Opera news tweet

About the Author: Brit McGinnis writes regularly for nerdy blogs, awesome magazines, and random video game sites that feature Sasquatch. In her free time, she edits and writes even more things. You can see some samples of her work on her website. She also loves running, watching horror movies, and playing video games.

You can find Brit on FacebookGoogle+, Twitter, and LinkedIn. You can also find her on Pinterest, if you like social media articles and Bioshock fan art.

Review: Opera Australia’s “The Turn of the Screw”

There were way too many fluffy reviews happening on this blog. So I decided to go a little dark this time.

The Turn of the Screw opera Australia

The recorded opera I decided to review this week is a rendition of The Turn of the ScrewA horror opera based upon a horror novella, this is one of the few operas touted for being genuinely frightening. This production was originally released in 2008, and was filmed at His Majesty’s Theatre in Perth, Western Australia.

It’s been a while since I reviewed a dramatic opera, and the time away from them had made me suspicious. What would this opera do to be scary? And would the fact that it was an English translation have any effect?

To my delight, the English language actually enhanced the experience of this opera. Sentences like “She was full of doubt” carried extra weight, and brought to mind the atmosphere created in a particularly well-made production of Sweeney ToddIndeed, the entire production is staged like a penny dreadful, and it absolutely works. The set itself is very impressive, and plays well to the show’s claustrophobic themes. Set pieces switch between opaque and mirrored sides, creating a lovely eerie feeling. It also helps that there is not a voice among the cast that isn’t as docile as the music itself. No one sticks as trying to sing in a separate style, only lending to the beautiful atmosphere. However, watching this film with subtitles is definitely preferable to listening without. The ghosts in particularly are hard to listen to with a “naked ear,” but they are so lovely and confident in their acting that it is still a delight to see.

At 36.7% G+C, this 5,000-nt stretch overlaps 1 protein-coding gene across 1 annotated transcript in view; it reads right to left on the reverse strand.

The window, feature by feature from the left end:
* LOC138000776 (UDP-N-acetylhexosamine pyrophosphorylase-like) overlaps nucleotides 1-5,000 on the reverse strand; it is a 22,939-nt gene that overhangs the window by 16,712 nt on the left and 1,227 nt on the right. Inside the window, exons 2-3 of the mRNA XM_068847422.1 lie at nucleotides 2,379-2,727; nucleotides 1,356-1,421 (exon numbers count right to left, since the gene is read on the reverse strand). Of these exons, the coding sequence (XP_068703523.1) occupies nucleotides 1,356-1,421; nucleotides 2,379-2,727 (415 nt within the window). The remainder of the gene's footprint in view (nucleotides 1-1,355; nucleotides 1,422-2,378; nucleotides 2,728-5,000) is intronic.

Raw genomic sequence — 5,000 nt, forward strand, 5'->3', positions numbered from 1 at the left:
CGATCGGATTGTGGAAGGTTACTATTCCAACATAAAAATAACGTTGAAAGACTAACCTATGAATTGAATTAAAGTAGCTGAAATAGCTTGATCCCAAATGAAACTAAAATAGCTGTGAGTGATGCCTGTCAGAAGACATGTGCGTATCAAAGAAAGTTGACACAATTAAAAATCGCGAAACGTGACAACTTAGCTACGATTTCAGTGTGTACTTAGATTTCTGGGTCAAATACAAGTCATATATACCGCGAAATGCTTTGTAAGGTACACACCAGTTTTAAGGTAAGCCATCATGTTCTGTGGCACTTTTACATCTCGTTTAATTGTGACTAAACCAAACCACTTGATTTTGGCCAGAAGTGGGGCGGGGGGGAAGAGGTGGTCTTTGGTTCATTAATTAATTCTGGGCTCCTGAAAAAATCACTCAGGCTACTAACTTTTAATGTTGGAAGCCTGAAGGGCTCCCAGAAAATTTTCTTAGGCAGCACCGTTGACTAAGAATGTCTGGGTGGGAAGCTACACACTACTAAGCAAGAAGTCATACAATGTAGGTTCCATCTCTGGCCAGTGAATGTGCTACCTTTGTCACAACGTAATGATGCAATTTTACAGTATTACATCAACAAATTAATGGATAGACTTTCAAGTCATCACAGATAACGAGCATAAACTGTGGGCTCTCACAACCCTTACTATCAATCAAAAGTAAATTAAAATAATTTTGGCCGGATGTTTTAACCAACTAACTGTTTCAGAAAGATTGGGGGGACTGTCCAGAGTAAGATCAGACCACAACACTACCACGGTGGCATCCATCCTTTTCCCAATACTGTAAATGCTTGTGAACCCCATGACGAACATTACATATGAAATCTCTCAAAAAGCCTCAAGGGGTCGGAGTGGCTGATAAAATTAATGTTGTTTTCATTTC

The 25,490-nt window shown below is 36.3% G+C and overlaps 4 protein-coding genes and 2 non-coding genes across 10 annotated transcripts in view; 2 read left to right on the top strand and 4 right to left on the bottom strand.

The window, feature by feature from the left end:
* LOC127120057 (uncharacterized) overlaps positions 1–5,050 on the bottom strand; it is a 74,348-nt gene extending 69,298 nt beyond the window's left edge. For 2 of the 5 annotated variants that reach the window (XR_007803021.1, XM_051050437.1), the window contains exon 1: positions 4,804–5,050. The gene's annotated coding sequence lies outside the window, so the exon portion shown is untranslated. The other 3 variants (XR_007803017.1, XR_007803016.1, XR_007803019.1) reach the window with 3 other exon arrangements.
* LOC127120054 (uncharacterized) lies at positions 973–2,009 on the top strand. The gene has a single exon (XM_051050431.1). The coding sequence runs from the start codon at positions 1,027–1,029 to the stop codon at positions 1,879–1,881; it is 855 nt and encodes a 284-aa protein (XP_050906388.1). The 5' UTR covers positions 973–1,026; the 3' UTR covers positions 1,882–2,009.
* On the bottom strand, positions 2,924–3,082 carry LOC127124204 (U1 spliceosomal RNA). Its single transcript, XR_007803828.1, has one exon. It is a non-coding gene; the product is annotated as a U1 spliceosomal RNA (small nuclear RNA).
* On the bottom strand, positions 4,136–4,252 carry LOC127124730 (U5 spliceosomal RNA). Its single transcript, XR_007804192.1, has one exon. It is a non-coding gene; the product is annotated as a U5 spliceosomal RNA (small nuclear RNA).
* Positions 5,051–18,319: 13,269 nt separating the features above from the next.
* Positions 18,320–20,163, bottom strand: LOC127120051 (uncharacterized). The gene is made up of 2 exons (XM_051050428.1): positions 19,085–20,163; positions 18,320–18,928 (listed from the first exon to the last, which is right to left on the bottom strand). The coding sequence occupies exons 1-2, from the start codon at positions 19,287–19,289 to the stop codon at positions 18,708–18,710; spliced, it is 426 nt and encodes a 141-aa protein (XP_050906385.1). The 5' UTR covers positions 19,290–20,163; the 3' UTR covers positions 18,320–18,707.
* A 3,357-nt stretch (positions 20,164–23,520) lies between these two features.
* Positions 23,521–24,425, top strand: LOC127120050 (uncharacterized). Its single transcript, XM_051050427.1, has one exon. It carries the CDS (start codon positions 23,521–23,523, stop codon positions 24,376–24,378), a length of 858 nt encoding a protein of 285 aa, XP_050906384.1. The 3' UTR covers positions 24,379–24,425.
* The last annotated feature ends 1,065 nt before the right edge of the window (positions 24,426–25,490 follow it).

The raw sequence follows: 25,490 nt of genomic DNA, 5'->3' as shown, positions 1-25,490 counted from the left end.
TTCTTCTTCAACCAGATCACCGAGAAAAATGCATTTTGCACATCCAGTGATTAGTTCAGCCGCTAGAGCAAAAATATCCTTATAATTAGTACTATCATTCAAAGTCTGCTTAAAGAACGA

Opera Australia The Turn of the Screw

In terms of acting, Eilene Hannan is absolutely astounding as the Governess. Not only is she very capable of singing in English, but she is one of the very few singers I’ve ever seen capable of singing fearfully. She knows how to convey fear in a way that the audience understands, but stays perfectly in line with the music. Margaret Haggart is also lovely as housekeeper Mrs. Grose, though she is slightly less clear speaking in English. Her phrasing of one “Dear God…” is masterful in the middle of Act 1, elegant to hear but barely discernible. But I have to give her plenty of credit for a small thing she does that I hardly ever see people able to pull off: Staying in character through scene transitions.

The children Flora and Miles (played by Lanette Jones and Patrick Littlemore, respectively) are both very comfortable within their roles. Jones has more than one eerie as a too-clever-for-her-own-good child of horror. She’s biting, and very capable of being terrifying. Littlemore is a force of nature by himself, and his smug expression at the news of his sister running off in Act 2 is worth watching the entire second half. But the two children’s chemistry with the more mysterious entities of the show makes for some of the most compelling scenes in the opera. Tenor Anson Austin, who plays the evil Peter Quint is absolutely delicious to hear. No spoilers on if he’s alive or not!

This is a lovely film for people looking to switch up their opera diet, and may even delight a few horror film fans. The symbols of classic works are there, and the setting absolutely fits the story. The singers are all lovely actors, including the children. The singing is not perfectly clear without subtitles, but the grace of every voices makes it still worthy of watching. It’s well worth watching in the dark.

About the Author: Brit McGinnis writes regularly for nerdy blogs, awesome magazines, and random video game sites that feature Sasquatch. In her free time, she edits and writes even more things. You can see some samples of her work on her website. She also loves running, watching horror movies, and playing video games.

You can find Brit on FacebookGoogle+, Twitter, and LinkedIn. You can also find her on Pinterest, if you like social media articles and Bioshock fan art.